BRIT ACCOUNTANT GAMBLED AWAY INVESTORS' MONEY
21st July, 2013 at 02:59:29
Defendant claimed he had a successful betting system, Court hears.
The Canterbury Crown Court in England heard this week that a 40-year-old accountant who earned £ 150,000 a year working in the City, had defrauded investors of £ 3 million, most of which was spent on a rich live-style and internet football betting.
The publication Kentonline reports that chartered accountant Darren Thompson (40) gambled investors' money by betting on the outcome of football matches on the Internet. The court was told that he initially enjoyed success with what he claimed was a lucrative gambling system....but as he drew more and more investors into his European Football Growth Fund scheme, losses started to build, and he became desperate for more investment money.
He produced a glossy brochure containing false information about the levels of return, enticing even more people to part with their cash in a losing system, which prosecutor Stuart Biggs characterised as "...nothing more than a money-making scam."
Thompson pulled in 100 investors, including his own mother, who lost £ 50,000; his wife's family, which lost £ 300,000; and a woman who invested £ 200,000.
Thompson pleaded guilty to the charges, admitting that he had spent a significant amount of the money on a lavish lifestyle, buying expensive cars, a Las Vegas wedding and numerous trips abroad and had also spent £ 947,000 building up a property portfolio.
Thompson's lawyer said his client had believed that his system, originally devised for exclusive use by himself, was workable.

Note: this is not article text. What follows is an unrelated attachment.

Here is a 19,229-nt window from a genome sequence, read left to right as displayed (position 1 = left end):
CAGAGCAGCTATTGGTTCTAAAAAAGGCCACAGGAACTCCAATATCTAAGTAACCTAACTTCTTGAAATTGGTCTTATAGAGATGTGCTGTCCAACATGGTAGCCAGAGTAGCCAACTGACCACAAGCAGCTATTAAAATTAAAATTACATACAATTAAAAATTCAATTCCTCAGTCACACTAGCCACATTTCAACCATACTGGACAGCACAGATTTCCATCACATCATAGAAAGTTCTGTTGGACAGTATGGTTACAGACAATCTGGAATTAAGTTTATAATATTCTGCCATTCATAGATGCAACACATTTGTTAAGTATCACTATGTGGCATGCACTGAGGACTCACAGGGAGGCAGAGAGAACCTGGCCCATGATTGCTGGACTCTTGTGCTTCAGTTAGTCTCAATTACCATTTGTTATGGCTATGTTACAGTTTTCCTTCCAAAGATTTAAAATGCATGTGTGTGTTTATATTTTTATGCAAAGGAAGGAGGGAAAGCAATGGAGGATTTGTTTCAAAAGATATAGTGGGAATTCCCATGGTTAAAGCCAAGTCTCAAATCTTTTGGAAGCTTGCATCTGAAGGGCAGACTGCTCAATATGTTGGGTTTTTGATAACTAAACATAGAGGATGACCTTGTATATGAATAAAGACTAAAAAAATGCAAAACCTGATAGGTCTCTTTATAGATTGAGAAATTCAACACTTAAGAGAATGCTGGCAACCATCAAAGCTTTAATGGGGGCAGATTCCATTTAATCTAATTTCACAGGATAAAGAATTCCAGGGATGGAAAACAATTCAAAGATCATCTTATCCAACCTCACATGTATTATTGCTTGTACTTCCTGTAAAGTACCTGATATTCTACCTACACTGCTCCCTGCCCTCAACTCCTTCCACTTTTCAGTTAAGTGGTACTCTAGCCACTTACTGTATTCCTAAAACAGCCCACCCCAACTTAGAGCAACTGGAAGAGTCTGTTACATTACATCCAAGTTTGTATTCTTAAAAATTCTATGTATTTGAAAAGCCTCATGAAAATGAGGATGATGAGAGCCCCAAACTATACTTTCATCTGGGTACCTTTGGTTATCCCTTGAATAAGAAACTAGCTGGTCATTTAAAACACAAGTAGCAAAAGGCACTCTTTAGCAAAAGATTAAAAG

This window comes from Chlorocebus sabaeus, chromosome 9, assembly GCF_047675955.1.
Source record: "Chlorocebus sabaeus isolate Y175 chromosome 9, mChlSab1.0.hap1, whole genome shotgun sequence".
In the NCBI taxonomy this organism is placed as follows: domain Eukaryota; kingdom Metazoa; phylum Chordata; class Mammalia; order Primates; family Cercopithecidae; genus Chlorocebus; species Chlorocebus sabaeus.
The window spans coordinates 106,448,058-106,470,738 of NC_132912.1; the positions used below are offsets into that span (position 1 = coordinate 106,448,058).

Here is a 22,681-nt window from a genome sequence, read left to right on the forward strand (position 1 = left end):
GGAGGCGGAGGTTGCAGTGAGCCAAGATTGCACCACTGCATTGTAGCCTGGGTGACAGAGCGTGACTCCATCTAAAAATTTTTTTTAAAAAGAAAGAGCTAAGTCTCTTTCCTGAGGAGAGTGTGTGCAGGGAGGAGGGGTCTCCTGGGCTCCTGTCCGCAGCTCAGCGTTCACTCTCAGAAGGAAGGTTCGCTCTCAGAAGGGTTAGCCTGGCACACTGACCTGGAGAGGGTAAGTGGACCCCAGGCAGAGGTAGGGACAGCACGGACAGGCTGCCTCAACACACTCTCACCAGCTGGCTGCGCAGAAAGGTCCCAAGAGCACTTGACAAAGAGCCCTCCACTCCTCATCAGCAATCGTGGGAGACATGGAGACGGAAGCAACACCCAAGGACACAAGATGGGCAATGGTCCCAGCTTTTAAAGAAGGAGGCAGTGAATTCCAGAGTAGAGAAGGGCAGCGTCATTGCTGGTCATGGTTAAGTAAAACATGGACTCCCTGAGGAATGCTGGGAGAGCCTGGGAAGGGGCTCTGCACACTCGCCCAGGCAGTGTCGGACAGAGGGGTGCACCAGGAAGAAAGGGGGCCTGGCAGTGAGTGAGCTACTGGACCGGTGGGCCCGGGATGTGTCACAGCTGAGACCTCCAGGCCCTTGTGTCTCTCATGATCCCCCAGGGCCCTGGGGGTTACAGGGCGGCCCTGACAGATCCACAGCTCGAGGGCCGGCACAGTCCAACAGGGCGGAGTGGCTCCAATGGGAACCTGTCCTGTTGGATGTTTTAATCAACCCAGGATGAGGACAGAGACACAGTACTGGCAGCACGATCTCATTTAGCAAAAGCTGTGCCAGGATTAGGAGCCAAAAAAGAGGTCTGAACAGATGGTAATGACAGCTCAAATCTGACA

"Friends became interested in it and it was going well," the lawyer said. "The upshot was that Thompson began to believe in himself and his ability to win and make money and others joined him. Thompson fully believed in the viability of his system but at the beginning of 2007 problems began.
Until he misled them with the brochures all the investors knew that he was betting with their money and that chance was a factor.
Sentencing Thompson to jail for four years and eight months, presiding judge Heather Norton told Thompson: No doubt your investors were reassured by your background in football and investment and no doubt too by the glossy brochures which you provided. Tragically - as far as your investors were concerned - by the start of 2007 you could have been in no doubt at all that this scheme wasn't working.
Judge Norton said the system produced a loss every year from 2004-10, when the brochures claimed it was returning profits.
Investigating officer Detective Stuart Champion said: Thompson abused the trust placed in him by some of his closest friends and investors.
"He provided them with fake data and drew up complex documents such as an executive summary and prospectus to win them over and convince them to put their money in.
"Some of their money was invested into bets but they were never successful as Thompson never made a profit during the time he ran the syndicate.
"The rest of the £ 3 million raised was spent by Thompson on holidays, his wedding and expensive cars while some of his investors struggled to make ends meet as a result.
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